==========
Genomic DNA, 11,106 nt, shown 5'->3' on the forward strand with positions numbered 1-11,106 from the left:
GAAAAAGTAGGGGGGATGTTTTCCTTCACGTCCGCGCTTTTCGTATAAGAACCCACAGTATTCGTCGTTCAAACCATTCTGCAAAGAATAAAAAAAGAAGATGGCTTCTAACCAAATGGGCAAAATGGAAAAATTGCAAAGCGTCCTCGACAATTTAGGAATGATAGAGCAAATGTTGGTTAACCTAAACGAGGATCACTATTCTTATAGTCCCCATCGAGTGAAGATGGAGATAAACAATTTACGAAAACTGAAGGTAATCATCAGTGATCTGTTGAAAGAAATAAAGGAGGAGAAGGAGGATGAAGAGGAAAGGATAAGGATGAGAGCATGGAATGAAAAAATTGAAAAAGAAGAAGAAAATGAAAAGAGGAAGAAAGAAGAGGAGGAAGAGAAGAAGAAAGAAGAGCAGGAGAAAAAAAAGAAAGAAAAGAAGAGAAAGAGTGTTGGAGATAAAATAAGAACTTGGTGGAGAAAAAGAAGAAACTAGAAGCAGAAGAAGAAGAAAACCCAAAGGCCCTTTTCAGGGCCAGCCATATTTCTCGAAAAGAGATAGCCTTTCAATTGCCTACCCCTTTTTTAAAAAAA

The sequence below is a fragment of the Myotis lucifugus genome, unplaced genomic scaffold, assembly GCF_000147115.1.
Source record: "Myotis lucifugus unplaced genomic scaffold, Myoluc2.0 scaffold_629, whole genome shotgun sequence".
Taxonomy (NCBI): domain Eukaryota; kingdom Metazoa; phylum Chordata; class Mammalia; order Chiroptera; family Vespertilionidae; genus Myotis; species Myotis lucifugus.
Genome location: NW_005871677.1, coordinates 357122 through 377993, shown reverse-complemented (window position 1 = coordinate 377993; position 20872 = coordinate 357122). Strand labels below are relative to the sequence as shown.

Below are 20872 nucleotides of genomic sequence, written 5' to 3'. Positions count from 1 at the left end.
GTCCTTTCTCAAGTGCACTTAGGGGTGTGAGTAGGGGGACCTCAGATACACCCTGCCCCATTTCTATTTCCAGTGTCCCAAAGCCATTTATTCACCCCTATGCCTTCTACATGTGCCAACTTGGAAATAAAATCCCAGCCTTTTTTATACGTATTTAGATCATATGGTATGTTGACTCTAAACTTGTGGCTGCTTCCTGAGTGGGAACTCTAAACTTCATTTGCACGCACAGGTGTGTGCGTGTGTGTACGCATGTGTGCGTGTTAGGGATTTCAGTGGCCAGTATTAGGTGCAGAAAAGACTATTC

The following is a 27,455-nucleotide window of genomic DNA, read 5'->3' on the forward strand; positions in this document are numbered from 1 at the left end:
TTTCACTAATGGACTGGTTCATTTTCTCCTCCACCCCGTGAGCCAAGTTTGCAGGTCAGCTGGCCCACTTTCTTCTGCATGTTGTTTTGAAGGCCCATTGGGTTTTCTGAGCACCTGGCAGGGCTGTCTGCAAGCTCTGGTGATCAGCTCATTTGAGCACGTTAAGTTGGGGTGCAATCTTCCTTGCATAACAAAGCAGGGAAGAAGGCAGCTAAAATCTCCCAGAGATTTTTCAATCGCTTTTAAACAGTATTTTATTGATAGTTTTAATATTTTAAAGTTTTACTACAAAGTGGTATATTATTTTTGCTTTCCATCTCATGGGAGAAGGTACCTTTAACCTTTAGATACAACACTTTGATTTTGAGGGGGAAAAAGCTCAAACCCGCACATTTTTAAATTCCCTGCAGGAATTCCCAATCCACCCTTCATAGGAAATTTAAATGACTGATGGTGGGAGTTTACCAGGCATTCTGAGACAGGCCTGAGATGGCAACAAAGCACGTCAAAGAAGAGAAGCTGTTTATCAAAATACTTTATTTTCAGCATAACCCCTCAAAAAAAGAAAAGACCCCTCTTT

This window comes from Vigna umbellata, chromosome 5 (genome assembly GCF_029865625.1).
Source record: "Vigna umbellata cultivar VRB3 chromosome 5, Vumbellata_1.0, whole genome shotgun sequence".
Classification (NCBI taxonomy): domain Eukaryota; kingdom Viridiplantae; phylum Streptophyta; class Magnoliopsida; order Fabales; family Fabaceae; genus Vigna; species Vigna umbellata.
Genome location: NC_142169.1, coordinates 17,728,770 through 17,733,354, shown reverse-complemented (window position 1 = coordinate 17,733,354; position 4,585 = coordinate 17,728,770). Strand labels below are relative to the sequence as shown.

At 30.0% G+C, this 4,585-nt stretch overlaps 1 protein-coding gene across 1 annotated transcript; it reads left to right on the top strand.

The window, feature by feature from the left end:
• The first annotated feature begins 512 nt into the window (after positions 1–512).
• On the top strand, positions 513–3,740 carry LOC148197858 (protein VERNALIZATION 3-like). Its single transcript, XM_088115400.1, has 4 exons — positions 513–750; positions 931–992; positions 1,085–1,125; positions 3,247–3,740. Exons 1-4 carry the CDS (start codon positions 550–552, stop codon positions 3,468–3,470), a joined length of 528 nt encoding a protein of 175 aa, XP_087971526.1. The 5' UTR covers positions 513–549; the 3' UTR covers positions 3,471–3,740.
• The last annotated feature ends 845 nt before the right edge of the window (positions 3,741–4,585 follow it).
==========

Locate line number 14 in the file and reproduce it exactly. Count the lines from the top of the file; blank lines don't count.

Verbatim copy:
Genome location: NC_142169.1, coordinates 17,728,770 through 17,733,354, shown reverse-complemented (window position 1 = coordinate 17,733,354; position 4,585 = coordinate 17,728,770). Strand labels below are relative to the sequence as shown.